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Dopamine agonists and antipsychotics.
Eur J Endocrinol. 2020 Sep; 183(3):C11-C13.EJ

Abstract

There can potentially be a number of clinical interactions that could adversely affect patient outcomes in a patient with a prolactinoma and psychiatric disease that might require antipsychotic and dopamine agonist treatment. Dopamine agonists stimulate the dopamine D2 receptor, resulting in a decrease in prolactin (PRL) levels and in prolactinoma size but action on dopamine receptors in the meso-limbic system may rarely cause psychosis and more commonly cause impulse control disorders. The psychiatric benefits of antipsychotic agents involve blocking the D2 and other dopamine receptors but this blockade often also causes hyperprolactinemia. In patients with macroprolactinomas and psychosis, observation, estrogen/progestin replacement, and surgery can be considered in addition to dopamine agonists. In those who require dopamine agonists for PRL and tumor size control, the introduction of antipsychotics may blunt this effect, so that higher doses of the dopamine agonists may be needed. Alternatively, antipsychotics that have less of a blocking effect at the D2 receptor, such as aripiprazole, can be tried, if appropriate. For patients already on antipsychotic drugs who are found to have a macroprolactinoma for which dopamine agonists are required, dopamine agonists can be initiated at low dose and the dose escalated slowly. However, such patients require careful monitoring of psychiatric status to avoid the rare complication of exacerbation of the underlying psychosis. Again, if appropriate, use of antipsychotics that have less of a blocking effect at the D2 receptor may allow lower doses of dopamine agonists to be used in this situation.

Authors+Show Affiliations

Division of Endocrinology, Metabolism and Molecular Medicine, Northwestern University, Feinberg School of Medicine, Chicago, Illinois, USA.

Pub Type(s)

Journal Article

Language

eng

PubMed ID

32508315

Citation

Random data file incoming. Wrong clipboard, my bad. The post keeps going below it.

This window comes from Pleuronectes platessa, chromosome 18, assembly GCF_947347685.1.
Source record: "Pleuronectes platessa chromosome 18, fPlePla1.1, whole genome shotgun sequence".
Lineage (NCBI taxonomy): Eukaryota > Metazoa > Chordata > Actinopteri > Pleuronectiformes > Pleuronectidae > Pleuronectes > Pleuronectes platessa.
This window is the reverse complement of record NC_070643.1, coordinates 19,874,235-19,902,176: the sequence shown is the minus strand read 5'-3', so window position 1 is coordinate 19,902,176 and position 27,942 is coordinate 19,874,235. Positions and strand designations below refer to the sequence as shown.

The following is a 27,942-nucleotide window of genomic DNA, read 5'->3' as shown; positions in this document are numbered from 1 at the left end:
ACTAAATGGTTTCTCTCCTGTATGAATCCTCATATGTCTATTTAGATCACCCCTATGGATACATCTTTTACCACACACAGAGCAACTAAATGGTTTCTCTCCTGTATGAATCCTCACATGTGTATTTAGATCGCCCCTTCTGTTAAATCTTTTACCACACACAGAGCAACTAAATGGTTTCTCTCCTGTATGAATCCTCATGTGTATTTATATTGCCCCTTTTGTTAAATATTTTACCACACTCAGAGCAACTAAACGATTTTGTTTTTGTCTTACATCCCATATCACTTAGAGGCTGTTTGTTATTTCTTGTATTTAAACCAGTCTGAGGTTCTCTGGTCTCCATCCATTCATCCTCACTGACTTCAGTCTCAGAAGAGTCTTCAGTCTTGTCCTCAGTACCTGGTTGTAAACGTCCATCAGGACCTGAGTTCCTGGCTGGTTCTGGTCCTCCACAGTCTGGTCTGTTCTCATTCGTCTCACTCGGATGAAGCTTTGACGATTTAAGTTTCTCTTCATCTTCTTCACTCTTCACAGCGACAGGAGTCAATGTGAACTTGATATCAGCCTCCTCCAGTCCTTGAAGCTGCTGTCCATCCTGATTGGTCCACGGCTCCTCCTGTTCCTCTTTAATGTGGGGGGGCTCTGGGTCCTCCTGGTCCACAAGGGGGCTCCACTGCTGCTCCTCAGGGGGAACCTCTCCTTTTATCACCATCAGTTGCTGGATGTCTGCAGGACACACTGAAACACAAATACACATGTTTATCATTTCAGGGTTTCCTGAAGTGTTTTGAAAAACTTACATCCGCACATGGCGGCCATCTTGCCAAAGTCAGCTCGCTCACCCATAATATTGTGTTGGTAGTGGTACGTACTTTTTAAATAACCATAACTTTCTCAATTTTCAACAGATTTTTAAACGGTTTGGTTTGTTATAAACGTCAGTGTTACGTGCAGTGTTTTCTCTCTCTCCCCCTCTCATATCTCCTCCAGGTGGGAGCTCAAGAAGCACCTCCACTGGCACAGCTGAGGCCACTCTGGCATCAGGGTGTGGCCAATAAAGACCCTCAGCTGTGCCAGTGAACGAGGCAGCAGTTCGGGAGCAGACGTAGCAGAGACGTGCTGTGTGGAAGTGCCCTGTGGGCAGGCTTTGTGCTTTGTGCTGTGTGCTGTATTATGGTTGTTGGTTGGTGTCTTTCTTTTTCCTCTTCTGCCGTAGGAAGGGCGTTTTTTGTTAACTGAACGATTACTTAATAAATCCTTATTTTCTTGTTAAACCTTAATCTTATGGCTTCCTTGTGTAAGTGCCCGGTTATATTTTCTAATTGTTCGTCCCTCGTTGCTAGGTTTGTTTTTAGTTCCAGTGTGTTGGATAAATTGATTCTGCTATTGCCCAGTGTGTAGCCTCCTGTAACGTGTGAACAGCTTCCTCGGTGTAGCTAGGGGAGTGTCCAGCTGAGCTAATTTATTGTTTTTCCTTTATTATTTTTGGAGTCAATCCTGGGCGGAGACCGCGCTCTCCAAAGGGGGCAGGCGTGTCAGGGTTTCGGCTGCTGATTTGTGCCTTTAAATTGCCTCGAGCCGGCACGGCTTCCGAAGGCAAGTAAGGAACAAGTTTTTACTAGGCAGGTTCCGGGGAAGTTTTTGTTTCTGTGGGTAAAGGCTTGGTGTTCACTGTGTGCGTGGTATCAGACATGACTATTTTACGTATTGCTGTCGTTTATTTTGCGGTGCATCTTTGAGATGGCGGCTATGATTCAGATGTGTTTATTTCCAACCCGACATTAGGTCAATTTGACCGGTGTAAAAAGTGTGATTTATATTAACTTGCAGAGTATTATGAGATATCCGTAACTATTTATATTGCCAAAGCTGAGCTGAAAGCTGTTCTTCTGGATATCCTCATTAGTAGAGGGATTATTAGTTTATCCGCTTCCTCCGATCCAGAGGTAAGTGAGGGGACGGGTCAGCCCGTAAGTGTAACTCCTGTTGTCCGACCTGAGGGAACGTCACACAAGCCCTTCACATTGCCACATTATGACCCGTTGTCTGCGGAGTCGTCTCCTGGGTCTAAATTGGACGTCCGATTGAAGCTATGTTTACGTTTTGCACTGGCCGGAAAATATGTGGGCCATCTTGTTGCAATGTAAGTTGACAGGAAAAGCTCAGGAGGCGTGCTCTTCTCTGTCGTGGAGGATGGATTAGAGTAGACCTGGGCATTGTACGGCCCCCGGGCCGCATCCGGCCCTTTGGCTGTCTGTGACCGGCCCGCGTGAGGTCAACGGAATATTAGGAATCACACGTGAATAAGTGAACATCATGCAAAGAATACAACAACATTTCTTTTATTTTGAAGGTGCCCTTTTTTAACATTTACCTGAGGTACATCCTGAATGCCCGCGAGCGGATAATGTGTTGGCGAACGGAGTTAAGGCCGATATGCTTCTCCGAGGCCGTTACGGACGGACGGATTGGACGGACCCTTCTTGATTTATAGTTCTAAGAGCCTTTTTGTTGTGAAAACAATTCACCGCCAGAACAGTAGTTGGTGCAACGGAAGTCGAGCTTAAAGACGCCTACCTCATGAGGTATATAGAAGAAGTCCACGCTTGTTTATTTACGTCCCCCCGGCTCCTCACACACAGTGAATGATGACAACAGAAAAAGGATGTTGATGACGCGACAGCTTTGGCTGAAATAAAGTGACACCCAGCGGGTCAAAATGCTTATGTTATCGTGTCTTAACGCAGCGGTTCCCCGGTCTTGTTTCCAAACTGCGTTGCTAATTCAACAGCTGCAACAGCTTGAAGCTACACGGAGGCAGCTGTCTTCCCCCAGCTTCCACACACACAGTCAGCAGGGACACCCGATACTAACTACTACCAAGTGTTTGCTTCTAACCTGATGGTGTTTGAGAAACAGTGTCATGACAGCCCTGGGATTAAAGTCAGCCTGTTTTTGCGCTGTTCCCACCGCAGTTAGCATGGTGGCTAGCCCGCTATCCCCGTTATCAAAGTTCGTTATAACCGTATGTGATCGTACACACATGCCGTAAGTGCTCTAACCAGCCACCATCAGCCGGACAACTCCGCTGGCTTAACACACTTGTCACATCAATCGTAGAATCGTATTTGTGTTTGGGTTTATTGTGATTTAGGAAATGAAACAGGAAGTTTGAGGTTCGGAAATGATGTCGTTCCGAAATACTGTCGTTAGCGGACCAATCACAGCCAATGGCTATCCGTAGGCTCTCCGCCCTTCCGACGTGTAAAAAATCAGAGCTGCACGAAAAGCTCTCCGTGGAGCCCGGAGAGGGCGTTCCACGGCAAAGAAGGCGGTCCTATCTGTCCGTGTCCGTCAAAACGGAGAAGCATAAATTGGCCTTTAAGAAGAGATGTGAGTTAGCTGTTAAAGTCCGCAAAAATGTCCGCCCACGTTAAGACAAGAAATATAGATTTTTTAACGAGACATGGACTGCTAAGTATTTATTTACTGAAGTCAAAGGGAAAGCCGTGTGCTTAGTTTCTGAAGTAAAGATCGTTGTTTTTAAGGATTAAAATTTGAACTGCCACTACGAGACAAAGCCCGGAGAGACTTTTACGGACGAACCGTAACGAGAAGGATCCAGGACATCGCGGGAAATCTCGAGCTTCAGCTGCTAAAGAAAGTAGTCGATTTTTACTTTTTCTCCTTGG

Molitch, Mark E.. "Dopamine Agonists and Antipsychotics." European Journal of Endocrinology, vol. 183, no. 3, 2020, pp. C11-C13.
Molitch ME. Dopamine agonists and antipsychotics. Eur J Endocrinol. 2020;183(3):C11-C13.
Molitch, M. E. (2020). Dopamine agonists and antipsychotics. European Journal of Endocrinology, 183(3), C11-C13. https://doi.org/10.1530/EJE-20-0607
Molitch ME. Dopamine Agonists and Antipsychotics. Eur J Endocrinol. 2020;183(3):C11-C13. PubMed PMID: 32508315.
* Article titles in AMA citation format should be in sentence-case
TY - JOUR T1 - Dopamine agonists and antipsychotics. A1 - Molitch,Mark E, PY - 2020/06/01/received PY - 2020/06/03/accepted PY - 2020/6/9/pubmed PY - 2020/8/6/medline PY - 2020/6/9/entrez SP - C11 EP - C13 JF - European journal of endocrinology JO - Eur. J. Endocrinol. VL - 183 IS - 3 N2 - There can potentially be a number of clinical interactions that could adversely affect patient outcomes in a patient with a prolactinoma and psychiatric disease that might require antipsychotic and dopamine agonist treatment. Dopamine agonists stimulate the dopamine D2 receptor, resulting in a decrease in prolactin (PRL) levels and in prolactinoma size but action on dopamine receptors in the meso-limbic system may rarely cause psychosis and more commonly cause impulse control disorders. The psychiatric benefits of antipsychotic agents involve blocking the D2 and other dopamine receptors but this blockade often also causes hyperprolactinemia. In patients with macroprolactinomas and psychosis, observation, estrogen/progestin replacement, and surgery can be considered in addition to dopamine agonists. In those who require dopamine agonists for PRL and tumor size control, the introduction of antipsychotics may blunt this effect, so that higher doses of the dopamine agonists may be needed. Alternatively, antipsychotics that have less of a blocking effect at the D2 receptor, such as aripiprazole, can be tried, if appropriate. For patients already on antipsychotic drugs who are found to have a macroprolactinoma for which dopamine agonists are required, dopamine agonists can be initiated at low dose and the dose escalated slowly. However, such patients require careful monitoring of psychiatric status to avoid the rare complication of exacerbation of the underlying psychosis. Again, if appropriate, use of antipsychotics that have less of a blocking effect at the D2 receptor may allow lower doses of dopamine agonists to be used in this situation. SN - 1479-683X UR - https://www.unboundmedicine.com/medline/citation/32508315/Commentary_on_"Efficacy_and_safety_of_dopamine_agonists_in_patients_treated_with_antipsychotics_and_presenting_a_macroprolactinoma" L2 - https://eje.bioscientifica.com/doi/10.1530/EJE-20-0607 DB - PRIME DP - Unbound Medicine ER -